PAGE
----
A soldier in a rag-tag third-world revolutionary army lost his rifle, so he went to his group’s leader for a replacement.

“What am I going to do?” asked the soldier.  “We are going to have a big battle tomorrow and I don’t have a rifle.”

“Don’t worry,” said his leader.  “The other side doesn’t have very good weapons either and they are so brain-washed they believe anything they hear. Just pretend you are pointing a rifle at them and say, “Bang!  Bang!  It will have the same effect as if you fired a real rifle at them.

“O.K.,” said the soldier skeptically, hitching up his threadbare uniform, “but I lost my bayonet too.”

“Do the same thing,” said his leader, “when the hand-to-hand combat begins, just point your fingers like this and say, ‘Stab!  Stab!  Stab!’  You’ll see it has the same effect as using a bayonet.”

The soldier was even more skeptical of this advice but there wasn’t anything he could do about it.  As the sun came up, the enemy came charging over the hill right at him and he held out his imaginary rifle, saying loudly, “Bang!  Bang!  Bang!”  To his amazement one of them dropped, then another, and then another.  “Bang!  Bang!  Bang!” he shouted with increasing confidence.

But suddenly he saw a particularly fierce, huge enemy soldier coming right at him. “Bang!  Bang!  Bang!” he shouted, but the huge enemy soldier kept coming right at him until he was just a few feet away.

“Stab!  Stab!  Stab!” said the frightened soldier, waving his fingers right at his adversary.”

But nothing worked.  The enemy soldier rolled right over him, kicking him in the stomach and stepping on his face.  As he went by, the enemy soldier grunted, “TANK!   TANK!  TANK!”

SelfConfidenceSelf-confidence alone won’t help you succeed, but it’s hard to get started or push through the inevitable obstacles without believing in yourself first.  Do you struggle with self-confidence?  Almost everyone does at some point.

And while you won’t likely come up against any real tanks, the obstacles can set you back if you let them.  Before that happens, you need to do a few things.

  • Review your accomplishments.  You’ve already achieved some successes in your life, right?  List them, on paper if necessary, and identify the skills and strengths you’ve used to succeed.  Consult your list whenever you feel doubt coming on.
  • Seek new knowledge.  If you’re lacking any of the skills you need to achieve your goals, focus on learning them.  The process will remind you that you’re capable of growth, and mastering the skills will give you a mental boost.
  • Face your fears.  Too often we sabotage our self-confidence by hiding from what frightens us.  Identify and examine your fears so you can take action against potential setbacks.  You are more powerful than what you’re trying to avoid.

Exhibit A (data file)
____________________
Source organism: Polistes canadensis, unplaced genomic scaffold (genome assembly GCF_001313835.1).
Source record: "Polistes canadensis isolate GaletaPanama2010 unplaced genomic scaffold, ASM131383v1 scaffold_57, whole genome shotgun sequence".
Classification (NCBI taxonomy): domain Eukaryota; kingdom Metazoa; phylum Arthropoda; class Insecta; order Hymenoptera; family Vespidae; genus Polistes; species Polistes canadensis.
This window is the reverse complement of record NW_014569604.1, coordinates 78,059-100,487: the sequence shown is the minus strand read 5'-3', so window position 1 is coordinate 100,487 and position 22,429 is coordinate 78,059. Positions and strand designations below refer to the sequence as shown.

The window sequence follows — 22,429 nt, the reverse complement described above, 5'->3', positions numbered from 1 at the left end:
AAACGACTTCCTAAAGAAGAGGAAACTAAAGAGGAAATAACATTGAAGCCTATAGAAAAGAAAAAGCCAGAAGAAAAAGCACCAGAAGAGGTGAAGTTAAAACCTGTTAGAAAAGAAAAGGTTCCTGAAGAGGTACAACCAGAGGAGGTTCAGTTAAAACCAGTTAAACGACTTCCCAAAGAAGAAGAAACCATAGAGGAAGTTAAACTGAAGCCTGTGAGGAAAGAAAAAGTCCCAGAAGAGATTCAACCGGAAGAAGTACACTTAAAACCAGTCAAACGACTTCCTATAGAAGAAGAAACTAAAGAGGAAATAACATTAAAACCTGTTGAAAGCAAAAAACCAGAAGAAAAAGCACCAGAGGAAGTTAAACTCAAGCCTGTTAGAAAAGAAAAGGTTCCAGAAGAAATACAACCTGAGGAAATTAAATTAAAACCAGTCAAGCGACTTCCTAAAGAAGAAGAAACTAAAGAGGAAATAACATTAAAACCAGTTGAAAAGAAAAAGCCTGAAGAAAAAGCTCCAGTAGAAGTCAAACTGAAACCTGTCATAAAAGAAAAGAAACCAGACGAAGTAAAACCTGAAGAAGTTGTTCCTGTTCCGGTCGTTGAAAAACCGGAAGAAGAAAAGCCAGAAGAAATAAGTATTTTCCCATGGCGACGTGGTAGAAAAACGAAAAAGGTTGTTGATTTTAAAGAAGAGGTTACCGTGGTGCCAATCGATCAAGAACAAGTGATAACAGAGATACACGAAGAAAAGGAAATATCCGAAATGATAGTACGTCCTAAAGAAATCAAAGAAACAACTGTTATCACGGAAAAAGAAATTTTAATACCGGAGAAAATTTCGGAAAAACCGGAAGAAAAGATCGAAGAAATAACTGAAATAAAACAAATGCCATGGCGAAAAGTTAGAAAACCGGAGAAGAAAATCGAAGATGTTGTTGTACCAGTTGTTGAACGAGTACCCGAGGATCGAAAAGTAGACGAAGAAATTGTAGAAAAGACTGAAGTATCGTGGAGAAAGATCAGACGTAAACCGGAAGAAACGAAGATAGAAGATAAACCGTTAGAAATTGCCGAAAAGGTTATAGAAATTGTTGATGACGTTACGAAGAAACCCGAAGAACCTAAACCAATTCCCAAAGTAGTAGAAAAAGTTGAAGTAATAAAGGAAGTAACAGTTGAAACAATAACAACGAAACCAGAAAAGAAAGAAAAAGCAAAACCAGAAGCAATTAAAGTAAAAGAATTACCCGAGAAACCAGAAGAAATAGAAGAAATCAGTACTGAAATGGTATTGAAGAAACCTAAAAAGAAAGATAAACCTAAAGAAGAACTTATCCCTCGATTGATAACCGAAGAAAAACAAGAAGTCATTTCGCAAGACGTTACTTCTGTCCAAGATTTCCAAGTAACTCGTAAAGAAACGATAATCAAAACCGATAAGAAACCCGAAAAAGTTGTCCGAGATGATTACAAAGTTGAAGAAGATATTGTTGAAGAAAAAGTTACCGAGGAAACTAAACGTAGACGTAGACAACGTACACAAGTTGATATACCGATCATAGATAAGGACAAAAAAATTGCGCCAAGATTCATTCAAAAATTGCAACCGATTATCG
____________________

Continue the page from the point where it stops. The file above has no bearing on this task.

• Adjust your thought patterns.  Negative thinking never yields positive results. Reboot immediately if you catch yourself doing any of these:  all-or-nothing thoughts (“If I don’t get this job, I’ll be a total failure”), seeing only the downside (“I finished the project, but what if people see how tough it was for me?”), jumping to conclusions (“Bob didn’t reply to my email – he dislikes me”), or putting yourself down.  Look for the positives in every situation.  You can find them if you try.
  • Pay attention to your appearance.  You don’t have to buy a lot of expensive clothes, but devoting some time to your wardrobe and overall grooming can make you feel better about how you present yourself.  A neat, professional look inspires confidence from others, and helps you put your best foot forward.
  • Know what you want.  Specific goals inspire your best efforts.  You’ll feel more confident and capable with a clear idea of what you want to achieve in your life and career – not someone else’s idea of what’s important.

My friend, Norman Vincent Peale, who wrote one of my all-time favorite books, “The Power of Positive Thinking,” offered this advice:  “Believe in yourself.  Have faith in your abilities!  Without a humble but reasonable confidence in your own powers, you cannot be successful or happy.”


Mackay’s Moral:  You can’t buy confidence, but you can sell it!

About the author Harvey Mackay

Seven-time, New York Times best-selling author of "Swim With The Sharks Without Being Eaten Alive," with two books among the top 15 inspirational business books of all time, according to the New York Times. He is one of America’s most popular and entertaining business speakers, and currently serves as Chairman at the MackayMitchell Envelope Company, one of the nation’s major envelope manufacturers, producing 25 million envelopes a day.

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